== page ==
The Author

The author, Philip PalmerThe typical biography of a writer could be compressed into a brief Samuel Beckettian phrase:

Lived a little.
Wrote about it a lot.
Next time – write less, live more…

My own extraordinary life has seen me fighting as a soldier of fortune, shooting my best friend without a qualm, and betraying my country for the sake of a beautiful spy. I’ve loved movie stars ( many times in a single night!), I’ve travelled to every country of the world, I speak a dozen languages fluently, I am brave and resourceful, I can fence, ride, shoot guns with unerring accuracy, I’ve survived several Ice Ages, I was a violin virtuoso as a child, a great physicist, I’ve been a movie producer, I was Warden of the Royal Mint, I was a copper in the Flying Squad, and a murder detective, a military interrogator, a forensic pathologist, a dour Scottish copper and, more recently, I lived for 1,000 years and was a captain of a pirate spaceship.

Outside the world of my imagination, however things are a little duller. I’ve had a number of moderately interesting jobs, I’ve met some famous people, and quite a few people who weren’t famous when I met them and then became famous, and wouldn’t know me from Adam. (Hi there, Anthony Minghella! Wotcha, Danny Boyle!) I have met Martin Sheen, and was awed at his decent blokeishness. I’ve spent time with police officers and soldiers. I’ve met a violin virtuoso, then wrote a play about it. I met a murderer, and he made me a cup of tea.

My life can be measured out in scripts and novels, and unproduced masterpieces (which those bastards never appreciated..!)

As well as my novels,  my favourite bits of work, written by me, would be:

Bloodand Stone, a Welsh film noir, and Thieftaker General, a stylised London thriller, both of which may or may not ever make it to production, but I’m giving it my best shot.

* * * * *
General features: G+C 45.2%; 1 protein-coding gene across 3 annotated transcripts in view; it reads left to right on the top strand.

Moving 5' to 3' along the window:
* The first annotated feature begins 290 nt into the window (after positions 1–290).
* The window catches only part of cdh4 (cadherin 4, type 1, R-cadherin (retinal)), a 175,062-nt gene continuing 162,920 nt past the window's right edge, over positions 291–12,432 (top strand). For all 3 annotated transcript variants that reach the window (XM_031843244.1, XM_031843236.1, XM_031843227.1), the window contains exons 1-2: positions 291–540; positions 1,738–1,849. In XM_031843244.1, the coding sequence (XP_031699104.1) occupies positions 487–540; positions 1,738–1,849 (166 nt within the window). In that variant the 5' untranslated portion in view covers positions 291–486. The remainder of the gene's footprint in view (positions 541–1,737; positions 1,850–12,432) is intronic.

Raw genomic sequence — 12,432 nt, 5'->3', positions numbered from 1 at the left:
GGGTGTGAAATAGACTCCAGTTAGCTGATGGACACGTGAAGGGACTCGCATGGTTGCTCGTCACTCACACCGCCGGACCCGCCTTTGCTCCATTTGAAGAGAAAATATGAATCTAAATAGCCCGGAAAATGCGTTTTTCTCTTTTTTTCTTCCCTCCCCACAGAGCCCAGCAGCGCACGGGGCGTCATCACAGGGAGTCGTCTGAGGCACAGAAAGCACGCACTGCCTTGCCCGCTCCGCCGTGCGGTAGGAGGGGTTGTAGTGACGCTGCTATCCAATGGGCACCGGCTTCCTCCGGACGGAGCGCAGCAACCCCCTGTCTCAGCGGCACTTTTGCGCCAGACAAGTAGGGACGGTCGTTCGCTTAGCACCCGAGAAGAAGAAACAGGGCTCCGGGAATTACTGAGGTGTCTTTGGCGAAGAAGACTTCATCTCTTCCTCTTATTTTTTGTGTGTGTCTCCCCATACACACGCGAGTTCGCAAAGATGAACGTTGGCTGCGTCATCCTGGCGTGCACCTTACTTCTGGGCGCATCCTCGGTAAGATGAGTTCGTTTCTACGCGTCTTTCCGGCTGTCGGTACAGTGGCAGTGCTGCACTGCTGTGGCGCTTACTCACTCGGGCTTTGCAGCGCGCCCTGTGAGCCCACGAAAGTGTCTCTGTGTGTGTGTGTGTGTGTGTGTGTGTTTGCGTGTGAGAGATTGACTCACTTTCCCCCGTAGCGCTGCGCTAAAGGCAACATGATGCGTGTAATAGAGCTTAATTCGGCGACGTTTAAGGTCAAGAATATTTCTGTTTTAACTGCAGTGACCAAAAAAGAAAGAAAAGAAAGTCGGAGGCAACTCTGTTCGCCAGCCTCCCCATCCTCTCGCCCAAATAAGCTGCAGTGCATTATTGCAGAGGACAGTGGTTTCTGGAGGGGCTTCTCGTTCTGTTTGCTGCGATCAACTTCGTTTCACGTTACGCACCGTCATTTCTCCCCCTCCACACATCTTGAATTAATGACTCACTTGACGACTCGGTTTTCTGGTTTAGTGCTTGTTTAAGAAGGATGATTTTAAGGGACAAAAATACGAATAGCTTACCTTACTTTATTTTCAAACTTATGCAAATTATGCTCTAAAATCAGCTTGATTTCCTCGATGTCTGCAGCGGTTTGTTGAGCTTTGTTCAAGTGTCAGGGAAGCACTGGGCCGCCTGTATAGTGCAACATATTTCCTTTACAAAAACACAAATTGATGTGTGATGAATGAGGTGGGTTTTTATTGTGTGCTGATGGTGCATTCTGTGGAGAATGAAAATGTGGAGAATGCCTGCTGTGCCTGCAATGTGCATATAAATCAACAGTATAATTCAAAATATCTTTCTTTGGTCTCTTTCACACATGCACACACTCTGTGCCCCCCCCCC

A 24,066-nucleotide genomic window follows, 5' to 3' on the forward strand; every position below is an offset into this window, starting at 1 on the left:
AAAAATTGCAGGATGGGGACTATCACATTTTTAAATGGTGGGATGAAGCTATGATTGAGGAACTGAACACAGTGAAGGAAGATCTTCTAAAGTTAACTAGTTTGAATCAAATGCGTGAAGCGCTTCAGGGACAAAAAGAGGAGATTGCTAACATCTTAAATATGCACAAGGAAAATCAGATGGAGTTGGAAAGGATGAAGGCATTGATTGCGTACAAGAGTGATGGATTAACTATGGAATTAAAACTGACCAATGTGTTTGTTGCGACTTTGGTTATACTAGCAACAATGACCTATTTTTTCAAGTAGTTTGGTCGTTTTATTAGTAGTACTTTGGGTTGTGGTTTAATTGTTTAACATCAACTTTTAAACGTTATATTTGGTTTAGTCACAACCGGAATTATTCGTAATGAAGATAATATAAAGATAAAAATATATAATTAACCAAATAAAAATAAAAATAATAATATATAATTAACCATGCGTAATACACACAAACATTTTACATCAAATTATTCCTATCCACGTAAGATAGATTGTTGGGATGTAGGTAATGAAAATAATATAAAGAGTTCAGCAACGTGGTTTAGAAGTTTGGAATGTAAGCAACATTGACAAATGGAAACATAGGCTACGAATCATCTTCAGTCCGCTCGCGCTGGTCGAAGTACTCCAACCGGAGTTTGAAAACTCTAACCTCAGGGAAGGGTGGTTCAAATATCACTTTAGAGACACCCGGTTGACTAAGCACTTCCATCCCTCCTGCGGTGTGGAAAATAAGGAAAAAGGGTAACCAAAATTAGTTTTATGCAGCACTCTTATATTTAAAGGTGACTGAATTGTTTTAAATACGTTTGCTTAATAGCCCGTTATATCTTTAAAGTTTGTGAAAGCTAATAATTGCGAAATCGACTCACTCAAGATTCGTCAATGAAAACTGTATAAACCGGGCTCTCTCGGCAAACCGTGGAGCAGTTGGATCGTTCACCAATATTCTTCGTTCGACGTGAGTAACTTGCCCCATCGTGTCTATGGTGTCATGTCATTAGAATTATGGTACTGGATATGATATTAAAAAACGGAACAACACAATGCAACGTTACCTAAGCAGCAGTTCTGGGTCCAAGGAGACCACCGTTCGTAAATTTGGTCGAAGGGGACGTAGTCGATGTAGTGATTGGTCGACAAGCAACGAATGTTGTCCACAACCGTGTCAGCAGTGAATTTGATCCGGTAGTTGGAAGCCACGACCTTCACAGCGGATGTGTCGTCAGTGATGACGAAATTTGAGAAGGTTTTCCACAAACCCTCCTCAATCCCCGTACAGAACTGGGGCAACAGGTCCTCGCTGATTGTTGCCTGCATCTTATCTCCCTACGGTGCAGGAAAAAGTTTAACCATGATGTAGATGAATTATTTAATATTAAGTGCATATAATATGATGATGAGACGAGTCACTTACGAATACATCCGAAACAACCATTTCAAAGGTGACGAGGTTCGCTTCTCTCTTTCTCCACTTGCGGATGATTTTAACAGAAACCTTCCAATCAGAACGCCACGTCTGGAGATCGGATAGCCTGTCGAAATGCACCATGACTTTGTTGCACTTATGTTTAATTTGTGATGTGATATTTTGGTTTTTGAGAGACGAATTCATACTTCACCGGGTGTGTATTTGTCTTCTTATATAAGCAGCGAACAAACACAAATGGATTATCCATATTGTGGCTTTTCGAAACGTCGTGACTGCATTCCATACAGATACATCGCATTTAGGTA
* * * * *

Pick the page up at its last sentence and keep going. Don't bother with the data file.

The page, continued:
A shoal of produced original radio plays, including:

  • Keeping the Wolf Out – a detective drama set in 1960s Hungary, currently on its second series.
  • Red and Blue, an epic state of the world drama series which ran for 3 seasons and starred the remarkable Tim Woodward (son of Edward) with guest appearances from Bill Paterson and Harriet Walter among others.
  • The Hatton Garden, broadcast in April 2017, apart the ‘Diamond Wheezers’, old blokes who robbed the vaults at Hatton GardenGin and Rum, about ghosts
  • Rubato, about music,
  • The King’s Coiner , about the world’s greatest detective, who was also a murderer (so I allege),
  • Blame, about industrial manslaughter,
  • Marco Polo, about… can anyone guess?
  • The Faerie Queene, a very free version of Spenser’s epic poem, and
  • Breaking Point, about interrogation and torture.

A small cluster of TV dramas, including:

  • 14 Bill episodes, written when it was a half hour show of, effectively, original single dramas with some serial strands, script edited by the brilliant Zanna Beswick,
  • The Hanging Garden, (as co-writer) an episode of Rebus starring John Hannah,
  • The Many Lives of Albert Walker, directed by Harry Hook, and starring John Gordon-Sinclair (who I also met! Hi Gordy! ) and broadcast in 2002.

And my other bits of work, which involve working as a script doctor, script editor, or a development person, include:

  • A Many Splintered Thing, written by Geoff Deane, starring Alan Davies (Hi Alan!) , in which I gave the script notes, and made the coffee,
  • Taggart (one series thereof, featuring episodes by Mark Greig and Danny McCahon), on which I was development executive,
  • McCallum (another John Hannah show), on which I was the script editor,
  • The Paradise Club written by Murray Smith (a forgotten cult classic, about a seedy London nightclub), which was my first TV script editng job,
  • Wah Wah, the Richard E. Grant movie, where I gave him script notes, and
  • Guantanamero, a quirky and lyrical movie set in Cuba,where I began as script editor and ended up as co-writer.

And scripts I’ve read, professionally for money -

Well, there were thousands of them. Literally thousands, from my first script reading job at the BBC Script Unit, where spec scripts were left in huge piles in the corridor, and sometimes mated and spawned dreadful sitcoms, to more recent script reading assignments for the UK Film Council. I even remember the plots of some of the scripts I’ve read (there were two about the Ice Age, hence my false memory of having lived through it.)

I also teach screenwriting. On the grounds that those who can’t bear to be sat in front of a typewriter all day every day, teach.

I see myself as a glamorous hyphenate. Writer-writer-toolazytogetaproperjob-writer.

That’s me.

Philip Palmer
April 2017

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